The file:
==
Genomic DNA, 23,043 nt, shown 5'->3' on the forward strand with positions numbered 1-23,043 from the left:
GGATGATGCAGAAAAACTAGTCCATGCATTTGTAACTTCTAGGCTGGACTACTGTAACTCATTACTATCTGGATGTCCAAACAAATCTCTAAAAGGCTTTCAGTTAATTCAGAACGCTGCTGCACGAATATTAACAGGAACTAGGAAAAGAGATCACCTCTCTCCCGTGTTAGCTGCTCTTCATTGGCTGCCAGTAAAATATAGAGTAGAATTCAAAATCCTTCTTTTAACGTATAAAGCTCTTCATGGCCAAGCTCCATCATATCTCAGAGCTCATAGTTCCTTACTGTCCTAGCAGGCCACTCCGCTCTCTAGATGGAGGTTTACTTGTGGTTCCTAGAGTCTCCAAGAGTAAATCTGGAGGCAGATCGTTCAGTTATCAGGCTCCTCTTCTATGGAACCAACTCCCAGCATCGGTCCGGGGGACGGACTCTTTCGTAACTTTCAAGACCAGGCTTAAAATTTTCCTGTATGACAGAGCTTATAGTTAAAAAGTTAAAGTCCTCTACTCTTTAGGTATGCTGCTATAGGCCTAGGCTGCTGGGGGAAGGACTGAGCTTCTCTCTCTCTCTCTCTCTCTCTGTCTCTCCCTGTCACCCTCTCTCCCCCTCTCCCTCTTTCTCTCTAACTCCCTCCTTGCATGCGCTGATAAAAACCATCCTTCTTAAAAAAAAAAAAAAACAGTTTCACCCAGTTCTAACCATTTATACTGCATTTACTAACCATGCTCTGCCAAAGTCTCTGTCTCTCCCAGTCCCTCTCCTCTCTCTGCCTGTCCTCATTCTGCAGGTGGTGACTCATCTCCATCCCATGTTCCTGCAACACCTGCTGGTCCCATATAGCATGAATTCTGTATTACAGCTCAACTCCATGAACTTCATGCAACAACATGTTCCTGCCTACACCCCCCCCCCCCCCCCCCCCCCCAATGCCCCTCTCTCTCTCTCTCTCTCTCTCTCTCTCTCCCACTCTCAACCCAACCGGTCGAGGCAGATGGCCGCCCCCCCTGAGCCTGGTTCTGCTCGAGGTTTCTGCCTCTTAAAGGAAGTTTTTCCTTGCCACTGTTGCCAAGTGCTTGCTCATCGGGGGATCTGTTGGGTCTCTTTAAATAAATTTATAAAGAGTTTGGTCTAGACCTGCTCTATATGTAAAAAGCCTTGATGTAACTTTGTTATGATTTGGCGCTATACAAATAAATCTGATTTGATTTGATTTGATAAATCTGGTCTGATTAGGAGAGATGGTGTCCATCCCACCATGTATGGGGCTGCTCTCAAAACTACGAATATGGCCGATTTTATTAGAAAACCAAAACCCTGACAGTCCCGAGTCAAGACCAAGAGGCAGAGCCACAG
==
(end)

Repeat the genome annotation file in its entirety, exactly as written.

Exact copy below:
Genomic DNA, 23,043 nt, shown 5'->3' on the forward strand with positions numbered 1-23,043 from the left:
GGATGATGCAGAAAAACTAGTCCATGCATTTGTAACTTCTAGGCTGGACTACTGTAACTCATTACTATCTGGATGTCCAAACAAATCTCTAAAAGGCTTTCAGTTAATTCAGAACGCTGCTGCACGAATATTAACAGGAACTAGGAAAAGAGATCACCTCTCTCCCGTGTTAGCTGCTCTTCATTGGCTGCCAGTAAAATATAGAGTAGAATTCAAAATCCTTCTTTTAACGTATAAAGCTCTTCATGGCCAAGCTCCATCATATCTCAGAGCTCATAGTTCCTTACTGTCCTAGCAGGCCACTCCGCTCTCTAGATGGAGGTTTACTTGTGGTTCCTAGAGTCTCCAAGAGTAAATCTGGAGGCAGATCGTTCAGTTATCAGGCTCCTCTTCTATGGAACCAACTCCCAGCATCGGTCCGGGGGACGGACTCTTTCGTAACTTTCAAGACCAGGCTTAAAATTTTCCTGTATGACAGAGCTTATAGTTAAAAAGTTAAAGTCCTCTACTCTTTAGGTATGCTGCTATAGGCCTAGGCTGCTGGGGGAAGGACTGAGCTTCTCTCTCTCTCTCTCTCTCTCTGTCTCTCCCTGTCACCCTCTCTCCCCCTCTCCCTCTTTCTCTCTAACTCCCTCCTTGCATGCGCTGATAAAAACCATCCTTCTTAAAAAAAAAAAAAAACAGTTTCACCCAGTTCTAACCATTTATACTGCATTTACTAACCATGCTCTGCCAAAGTCTCTGTCTCTCCCAGTCCCTCTCCTCTCTCTGCCTGTCCTCATTCTGCAGGTGGTGACTCATCTCCATCCCATGTTCCTGCAACACCTGCTGGTCCCATATAGCATGAATTCTGTATTACAGCTCAACTCCATGAACTTCATGCAACAACATGTTCCTGCCTACACCCCCCCCCCCCCCCCCCCCCCCAATGCCCCTCTCTCTCTCTCTCTCTCTCTCTCTCTCTCCCACTCTCAACCCAACCGGTCGAGGCAGATGGCCGCCCCCCCTGAGCCTGGTTCTGCTCGAGGTTTCTGCCTCTTAAAGGAAGTTTTTCCTTGCCACTGTTGCCAAGTGCTTGCTCATCGGGGGATCTGTTGGGTCTCTTTAAATAAATTTATAAAGAGTTTGGTCTAGACCTGCTCTATATGTAAAAAGCCTTGATGTAACTTTGTTATGATTTGGCGCTATACAAATAAATCTGATTTGATTTGATTTGATAAATCTGGTCTGATTAGGAGAGATGGTGTCCATCCCACCATGTATGGGGCTGCTCTCAAAACTACGAATATGGCCGATTTTATTAGAAAACCAAAACCCTGACAGTCCCGAGTCAAGACCAAGAGGCAGAGCCACAG